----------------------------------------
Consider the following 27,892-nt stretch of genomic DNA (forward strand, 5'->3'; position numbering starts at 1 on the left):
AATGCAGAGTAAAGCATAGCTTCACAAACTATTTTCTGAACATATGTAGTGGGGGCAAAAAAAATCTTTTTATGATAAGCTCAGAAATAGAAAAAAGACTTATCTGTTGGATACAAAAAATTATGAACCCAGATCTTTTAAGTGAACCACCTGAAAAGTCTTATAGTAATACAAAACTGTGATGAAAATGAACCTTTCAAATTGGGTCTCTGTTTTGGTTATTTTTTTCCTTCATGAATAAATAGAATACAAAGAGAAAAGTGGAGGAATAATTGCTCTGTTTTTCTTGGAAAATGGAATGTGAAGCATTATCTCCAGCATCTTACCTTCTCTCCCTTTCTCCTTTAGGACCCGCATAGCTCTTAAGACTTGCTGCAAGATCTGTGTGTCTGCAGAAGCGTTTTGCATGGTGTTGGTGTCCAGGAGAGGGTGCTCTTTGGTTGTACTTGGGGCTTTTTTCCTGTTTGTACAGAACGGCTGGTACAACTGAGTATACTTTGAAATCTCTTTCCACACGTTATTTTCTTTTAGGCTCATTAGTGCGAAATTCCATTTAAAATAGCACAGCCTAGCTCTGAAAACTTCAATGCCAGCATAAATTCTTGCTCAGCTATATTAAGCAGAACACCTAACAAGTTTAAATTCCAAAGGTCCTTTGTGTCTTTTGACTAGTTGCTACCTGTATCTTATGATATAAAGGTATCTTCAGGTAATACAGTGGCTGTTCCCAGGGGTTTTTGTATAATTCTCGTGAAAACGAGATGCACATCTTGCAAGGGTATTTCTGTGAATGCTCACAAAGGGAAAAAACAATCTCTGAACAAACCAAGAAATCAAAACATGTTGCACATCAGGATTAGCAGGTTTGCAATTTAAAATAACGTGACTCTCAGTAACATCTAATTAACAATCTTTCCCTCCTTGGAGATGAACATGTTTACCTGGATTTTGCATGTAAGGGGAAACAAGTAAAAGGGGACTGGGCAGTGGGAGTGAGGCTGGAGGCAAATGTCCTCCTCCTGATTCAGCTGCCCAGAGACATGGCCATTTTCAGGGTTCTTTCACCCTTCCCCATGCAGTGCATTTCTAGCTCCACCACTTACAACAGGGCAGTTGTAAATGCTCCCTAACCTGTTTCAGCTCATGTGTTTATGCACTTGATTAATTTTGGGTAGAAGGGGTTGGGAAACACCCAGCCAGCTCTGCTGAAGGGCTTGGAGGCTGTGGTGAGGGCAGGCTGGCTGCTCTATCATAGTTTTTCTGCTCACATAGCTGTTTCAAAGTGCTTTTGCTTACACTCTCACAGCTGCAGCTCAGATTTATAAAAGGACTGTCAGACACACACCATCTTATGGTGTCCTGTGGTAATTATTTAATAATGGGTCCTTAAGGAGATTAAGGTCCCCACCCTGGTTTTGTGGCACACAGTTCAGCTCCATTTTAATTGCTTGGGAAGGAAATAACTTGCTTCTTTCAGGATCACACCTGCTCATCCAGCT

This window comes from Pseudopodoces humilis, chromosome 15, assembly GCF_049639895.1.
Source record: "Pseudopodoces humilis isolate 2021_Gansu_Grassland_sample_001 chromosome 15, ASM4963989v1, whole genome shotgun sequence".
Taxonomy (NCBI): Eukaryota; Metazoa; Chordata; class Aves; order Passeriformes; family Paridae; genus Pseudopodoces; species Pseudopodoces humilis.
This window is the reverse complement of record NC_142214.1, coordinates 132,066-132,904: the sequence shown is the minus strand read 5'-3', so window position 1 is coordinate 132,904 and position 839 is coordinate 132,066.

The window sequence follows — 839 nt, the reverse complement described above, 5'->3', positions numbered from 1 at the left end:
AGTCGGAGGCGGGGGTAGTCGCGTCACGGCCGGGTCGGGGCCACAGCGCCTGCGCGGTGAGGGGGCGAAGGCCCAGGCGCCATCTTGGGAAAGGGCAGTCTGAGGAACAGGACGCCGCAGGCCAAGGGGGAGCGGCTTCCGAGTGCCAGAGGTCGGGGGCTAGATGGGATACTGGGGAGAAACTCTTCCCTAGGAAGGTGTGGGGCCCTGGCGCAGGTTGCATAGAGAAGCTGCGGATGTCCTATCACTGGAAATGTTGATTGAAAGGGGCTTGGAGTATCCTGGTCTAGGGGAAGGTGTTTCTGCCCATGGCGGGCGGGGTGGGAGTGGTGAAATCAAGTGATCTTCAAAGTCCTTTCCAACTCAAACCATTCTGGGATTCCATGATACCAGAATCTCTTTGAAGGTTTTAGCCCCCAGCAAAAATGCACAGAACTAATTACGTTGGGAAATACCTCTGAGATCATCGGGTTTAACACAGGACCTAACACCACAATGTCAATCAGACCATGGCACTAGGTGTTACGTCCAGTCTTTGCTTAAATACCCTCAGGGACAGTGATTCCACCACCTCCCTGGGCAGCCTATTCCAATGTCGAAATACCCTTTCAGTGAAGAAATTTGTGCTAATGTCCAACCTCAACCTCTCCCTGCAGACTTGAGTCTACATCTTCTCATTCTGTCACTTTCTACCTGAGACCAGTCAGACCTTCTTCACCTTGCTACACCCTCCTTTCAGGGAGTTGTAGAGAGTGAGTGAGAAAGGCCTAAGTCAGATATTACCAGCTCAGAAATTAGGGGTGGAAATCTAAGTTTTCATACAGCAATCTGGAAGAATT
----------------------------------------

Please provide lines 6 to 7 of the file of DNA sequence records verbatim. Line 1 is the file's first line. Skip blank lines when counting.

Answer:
This window is the reverse complement of record NC_142214.1, coordinates 132,066-132,904: the sequence shown is the minus strand read 5'-3', so window position 1 is coordinate 132,904 and position 839 is coordinate 132,066.

The window sequence follows — 839 nt, the reverse complement described above, 5'->3', positions numbered from 1 at the left end: